|Via The Chicago Neighborhoods|
When railroad baron George Pullman built the Hotel Florence in 1881 in the heart of his company town, he meant for the extravagant Queen Anne style inn to host businessmen and dignitaries.Of course the 9th Ward Alderman jumped on some of this attention:
In addition to hotel rooms, the building featured a dining room, billiard room, barber shop, separate men's and women's parlors, and the only bar. Over the past several decades, most of the four-story, 50-room hotel, named after one of Pullman's daughters, has remained closed during restoration efforts, which include a new slate roof and an elevator.
On Thursday, with the building's doorways still draped in sheets of plastic and much of the ornate ceilings in its rooms still in the process of being torn down, the hotel hosted new guests. Five months after President Barack Obama named a portion of the historic Pullman neighborhood a national monument, volunteer Sam Gutterman and others helped clean up the hotel's main entrance.
"It's getting closer to having people attracted to come here," said Gutterman, 67, who lives on the North Shore, as he washed the first floor windows with a rag. "Because if it's in rundown condition no one's going to want to come here, no one's going to want to learn about the history. If you make things a little more attractive — it doesn't have to be perfect — people will appreciate it."
The hotel was among half a dozen sites in the Pullman neighborhood that were targeted in the first major cleanup of the area by the National Parks Conservation Association.
Several dozen volunteers grabbed ponchos to combat the rain and fanned out across the historic factory district. Among the efforts: A team of volunteers painted the baseboards of Greenstone United Methodist Church; another group weeded around the Historic Pullman Foundation Visitors Center, and a local landscaping company donated mulch and assisted in sprucing up Arcade Park.
Ald. Anthony Beale, 9th, who also was in attendance, still remembers riding his bike past the historic row houses and other architectural gems as a child, thinking "it was like driving through another world." Witnessing the cleanup and initiatives since the national monument designation has been especially poignant for Beale, given the huge blow the community suffered in 1998 when an arsonist destroyed much of the factory district and damaged the administration building.There's already ranger overseeing this park:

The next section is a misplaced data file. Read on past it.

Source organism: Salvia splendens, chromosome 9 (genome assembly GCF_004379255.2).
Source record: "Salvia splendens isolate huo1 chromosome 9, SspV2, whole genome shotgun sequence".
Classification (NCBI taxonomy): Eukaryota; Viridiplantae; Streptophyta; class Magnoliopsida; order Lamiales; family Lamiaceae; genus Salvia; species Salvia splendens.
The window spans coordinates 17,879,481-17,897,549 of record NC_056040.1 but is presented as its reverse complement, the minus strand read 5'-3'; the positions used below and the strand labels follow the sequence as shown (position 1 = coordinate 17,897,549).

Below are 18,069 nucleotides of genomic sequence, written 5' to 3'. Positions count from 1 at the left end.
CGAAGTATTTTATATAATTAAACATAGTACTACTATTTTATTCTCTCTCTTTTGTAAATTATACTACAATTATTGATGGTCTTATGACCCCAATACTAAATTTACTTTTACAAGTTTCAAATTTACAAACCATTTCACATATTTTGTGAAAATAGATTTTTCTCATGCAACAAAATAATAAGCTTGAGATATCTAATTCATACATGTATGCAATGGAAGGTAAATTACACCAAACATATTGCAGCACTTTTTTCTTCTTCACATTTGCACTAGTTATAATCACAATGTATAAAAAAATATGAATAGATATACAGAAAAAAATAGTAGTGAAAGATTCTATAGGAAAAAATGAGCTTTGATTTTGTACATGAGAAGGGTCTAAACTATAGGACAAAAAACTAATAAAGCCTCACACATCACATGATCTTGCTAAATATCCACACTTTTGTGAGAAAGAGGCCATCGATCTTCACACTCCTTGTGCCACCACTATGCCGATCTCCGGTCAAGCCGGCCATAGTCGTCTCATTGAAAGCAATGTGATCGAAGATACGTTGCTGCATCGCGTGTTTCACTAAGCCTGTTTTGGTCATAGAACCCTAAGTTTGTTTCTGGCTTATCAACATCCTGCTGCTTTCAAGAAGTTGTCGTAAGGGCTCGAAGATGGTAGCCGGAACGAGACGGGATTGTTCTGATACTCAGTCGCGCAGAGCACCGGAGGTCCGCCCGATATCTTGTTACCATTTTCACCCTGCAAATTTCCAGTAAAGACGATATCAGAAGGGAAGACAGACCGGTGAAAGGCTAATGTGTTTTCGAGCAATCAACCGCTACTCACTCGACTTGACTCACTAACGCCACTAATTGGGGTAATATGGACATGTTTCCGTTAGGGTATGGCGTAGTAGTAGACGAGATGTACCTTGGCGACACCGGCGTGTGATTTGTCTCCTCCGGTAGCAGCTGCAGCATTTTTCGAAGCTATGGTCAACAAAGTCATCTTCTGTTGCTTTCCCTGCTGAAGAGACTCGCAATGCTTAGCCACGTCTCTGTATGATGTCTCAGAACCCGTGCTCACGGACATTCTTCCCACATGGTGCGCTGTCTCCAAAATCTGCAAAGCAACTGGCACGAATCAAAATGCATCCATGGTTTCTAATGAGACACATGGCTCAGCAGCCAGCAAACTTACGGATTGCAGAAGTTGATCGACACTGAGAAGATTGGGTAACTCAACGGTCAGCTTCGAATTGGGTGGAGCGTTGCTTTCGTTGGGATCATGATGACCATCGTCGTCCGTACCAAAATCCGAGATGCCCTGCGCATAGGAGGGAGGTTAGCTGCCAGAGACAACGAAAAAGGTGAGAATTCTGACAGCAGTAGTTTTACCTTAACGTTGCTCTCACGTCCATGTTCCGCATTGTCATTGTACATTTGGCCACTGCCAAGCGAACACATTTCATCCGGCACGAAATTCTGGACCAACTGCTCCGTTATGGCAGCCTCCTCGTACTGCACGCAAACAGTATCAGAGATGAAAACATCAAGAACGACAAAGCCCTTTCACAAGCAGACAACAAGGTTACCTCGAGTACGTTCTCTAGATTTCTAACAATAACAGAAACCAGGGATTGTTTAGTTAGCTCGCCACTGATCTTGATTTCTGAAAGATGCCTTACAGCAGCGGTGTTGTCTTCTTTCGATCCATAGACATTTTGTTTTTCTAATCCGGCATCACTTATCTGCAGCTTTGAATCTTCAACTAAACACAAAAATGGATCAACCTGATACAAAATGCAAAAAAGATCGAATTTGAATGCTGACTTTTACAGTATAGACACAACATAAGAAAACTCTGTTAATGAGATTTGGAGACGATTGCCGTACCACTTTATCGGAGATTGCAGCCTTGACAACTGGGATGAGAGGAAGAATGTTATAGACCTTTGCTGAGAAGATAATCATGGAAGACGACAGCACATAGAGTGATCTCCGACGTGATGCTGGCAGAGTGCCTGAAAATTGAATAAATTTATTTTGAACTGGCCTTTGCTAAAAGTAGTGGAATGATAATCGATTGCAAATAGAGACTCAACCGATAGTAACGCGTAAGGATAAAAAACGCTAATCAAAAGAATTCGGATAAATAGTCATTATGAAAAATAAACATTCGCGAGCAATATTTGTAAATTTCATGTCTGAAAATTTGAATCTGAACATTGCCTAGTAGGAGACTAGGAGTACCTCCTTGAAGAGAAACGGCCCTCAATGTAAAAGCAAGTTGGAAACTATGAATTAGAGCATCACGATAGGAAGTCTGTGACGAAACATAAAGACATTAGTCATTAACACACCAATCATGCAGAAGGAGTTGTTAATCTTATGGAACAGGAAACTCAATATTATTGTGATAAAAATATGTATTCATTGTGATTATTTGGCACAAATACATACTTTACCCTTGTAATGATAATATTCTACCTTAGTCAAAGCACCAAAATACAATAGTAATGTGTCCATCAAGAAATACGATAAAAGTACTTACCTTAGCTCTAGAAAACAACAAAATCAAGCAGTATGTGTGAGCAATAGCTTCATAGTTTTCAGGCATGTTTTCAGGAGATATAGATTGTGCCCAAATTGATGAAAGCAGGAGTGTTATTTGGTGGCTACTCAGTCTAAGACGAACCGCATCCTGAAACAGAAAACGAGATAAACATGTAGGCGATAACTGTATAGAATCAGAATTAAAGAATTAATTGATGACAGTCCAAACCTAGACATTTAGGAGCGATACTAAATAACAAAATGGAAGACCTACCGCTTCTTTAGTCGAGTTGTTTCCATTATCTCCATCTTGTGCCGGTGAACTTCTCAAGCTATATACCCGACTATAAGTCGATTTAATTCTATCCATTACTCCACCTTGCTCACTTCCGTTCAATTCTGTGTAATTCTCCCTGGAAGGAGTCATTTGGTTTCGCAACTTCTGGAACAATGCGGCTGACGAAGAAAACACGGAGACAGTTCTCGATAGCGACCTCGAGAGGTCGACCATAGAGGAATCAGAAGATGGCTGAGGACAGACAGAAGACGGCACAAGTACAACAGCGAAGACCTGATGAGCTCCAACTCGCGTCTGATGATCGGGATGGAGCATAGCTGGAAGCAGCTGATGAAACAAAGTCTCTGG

"To be able to quarterback the rebirth of this ..." said Beale, who paused as he looked toward a damaged factory building with black tarps covering its structural beams. "I can't even put words on it.
Sue Bennett has become the park's first full-time employee taking on the role of acting superintendent. Bennett has worked across the country as a park ranger for 26 years, most recently at Indiana Dunes National Lakeshore. Though the national park still doesn't have a budget (that usually is set up after two years by Congress), the Illinois native says she's been lucky to lean on a number of established community organizations for help.It's good to know the community has stepped up to the plate at least until Congress finally sets up a budget for the Pullman nat'l monument.
"I never dreamed when I started on my journey that I'd be back in my home state in a city that I love and doing the kind of service work, community outreach and preservation and stewardship, here," Bennett said. "So I'm the luckiest park ranger in the world in that I have at least 10 key partners that have been here on the ground and doing work to make it easier for us."
How long until Pullman gets their own Starbuck's? Would it be located at the Hotel Florence?